How To Stage A Coup: An Interview with Helen Luu (Maximumrocknroll ??? 2000)

by mimi thi nguyen

In a 2009 Maximumrocknroll column, Osa (Shotgun Seamstress) thoughtfully reflects on her “brown punk” predecessors, including myself and Helen Luu. In the interests of creating an archive for other “brown punks,” those of us who came before and those who come after, I want to offer this 2000 or 2001 Maximumrocknroll interview I did with Helen, who put together the compilation zine How To Stage A Coup: An Insurrection of an Underground Liberation Army. Helen eventually grew more interested in other kinds of music and subcultural scenes in which she didn’t feel like such a minority. She continued to pursue her interests in social justice as she moved away from punk, organizing around racism and immigration and facilitating anti-oppression workshops. She also works for various organizations (for youth, women and trans people, and immigrants and refugees) as a community worker. Helen now DJs as Miss Ruckus, writing a music blog with some friends and playing taiko drums in an all-Asian women collective.

HTSAC was the last zine Helen ever made.

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HeartAttaCk columnist and activist Helen Luu recently edited a compilation zine called How To Stage A Coup, aimed at creating a dialogue among people of color involved in subcultural pursuits (including punk rock) around race, racism and politics. Contributors like Lauren Martin (You Might As Well Live, Quantify), Lynn Hou (Cyanide), Celia Prez (I Dreamed I Was Assertive), Elizabeth Martinez (Colorlines) and Vincent Chung address a wide variety of issues from organizing and identity politics, to activist dynamics and punk rock betrayals. What does it mean to look at the photographs of Third World suffering on the covers of grindcore records? What does it mean to talk about “pride”? Where was the “color” in Seattle/WTO? What comes first – “being brown or being famous”? The contributors to this compilation ask important questions that need asking, again and again, and Helen Luu brings it all together. Interview by Mimi Nguyen.

So tell me, Helen, who the hell are you, and what do you do?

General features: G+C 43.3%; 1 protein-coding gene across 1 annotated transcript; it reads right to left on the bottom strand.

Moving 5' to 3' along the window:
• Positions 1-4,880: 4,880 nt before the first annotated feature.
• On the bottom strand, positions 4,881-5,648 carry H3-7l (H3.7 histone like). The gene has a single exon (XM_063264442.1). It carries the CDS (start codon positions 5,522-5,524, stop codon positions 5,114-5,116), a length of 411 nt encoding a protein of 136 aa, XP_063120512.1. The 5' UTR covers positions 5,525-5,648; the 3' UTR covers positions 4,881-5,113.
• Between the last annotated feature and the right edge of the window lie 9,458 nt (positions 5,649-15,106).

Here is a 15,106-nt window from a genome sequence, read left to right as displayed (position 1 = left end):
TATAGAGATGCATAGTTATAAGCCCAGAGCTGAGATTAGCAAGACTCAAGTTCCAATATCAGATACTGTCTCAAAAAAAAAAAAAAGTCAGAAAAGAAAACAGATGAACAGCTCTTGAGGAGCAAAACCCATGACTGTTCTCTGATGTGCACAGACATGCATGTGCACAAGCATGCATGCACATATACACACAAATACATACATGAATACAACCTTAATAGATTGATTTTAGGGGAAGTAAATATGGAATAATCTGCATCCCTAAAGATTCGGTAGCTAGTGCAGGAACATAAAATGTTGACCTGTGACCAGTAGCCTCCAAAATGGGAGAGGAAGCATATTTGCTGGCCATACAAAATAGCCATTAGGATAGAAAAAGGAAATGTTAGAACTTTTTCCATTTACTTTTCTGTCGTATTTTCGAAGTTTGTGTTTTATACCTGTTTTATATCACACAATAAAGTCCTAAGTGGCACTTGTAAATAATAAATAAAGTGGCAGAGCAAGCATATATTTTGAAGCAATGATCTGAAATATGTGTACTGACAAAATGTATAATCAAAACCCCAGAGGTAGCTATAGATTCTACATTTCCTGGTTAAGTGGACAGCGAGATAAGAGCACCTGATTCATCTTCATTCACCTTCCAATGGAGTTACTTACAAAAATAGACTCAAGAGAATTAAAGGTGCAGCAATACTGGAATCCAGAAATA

I’m a 23-year-old Vietnamese/Chinese Canadian, once-upon-a-time refugee, recent university graduate, who is on the margins of punk rock (like many other people of color who began to realize that punk is not a safe haven for them…a lot of us are either on the margins or we remove ourselves entirely). A lot of stuff in our world pisses me off and makes me sad (police brutality, the injustice system, corporate globalization, poverty, sweatshops, etc.), and so I try and do something about it by getting involved with political activism in whatever form I see fit. I think that a lot of this stuff falls under the banner of capitalism or is connected to it in some way, and so I guess I can say that a lot of the work that I do is in challenging capitalism.

You’re involved in both social justice organizing and critique. What motivates you? What discourages you? Why do you feel it’s necessary to do both?

What motivates me is the fact that there are alternatives to the fucked up system that we are living in. Lately, I have been meeting (in person, on the Internet, through letters, etc.) a lot of amazing people whom I find incredibly inspiring and this helps to empower and motivate me to keep going. There are people out there doing amazing work and I just feel a lot of hope these days that we can really change things, but it takes work, and it takes continuous critiquing and questioning and challenging, including looking at ourselves and other progressive activists. I guess that’s something that discourages me – encountering not-so-progressive things among supposedly progressive people/groups (and yes, that would include punk!) like racism, sexism, homophobia, classism, etc.. But hey, I’m not gonna let that get me down. I find that it can sometimes be easy to feel burnt out though, so finding ways to stay inspired and empowered is really important. I was sitting in one of my favorite classes in my final year of school and it suddenly dawned on me that I was really sick of that class and what it represented. I was a sociology major so a lot of the time, and we sat around and criticized society and whined about how messed up it is and that sort of thing. But that day, I looked around and thought about how I never see any of these people (including my “lefty” professor) doing anything except sit on their academic high-horses and theorize. And I thought about how far removed this all was from real people and real lives. I couldn’t wait to graduate and get the hell out of there. I’m very critical now of anyone who fails to marry theory and critique with practice. I think that critique without practice is, more often than not, just a lot of mental masturbation.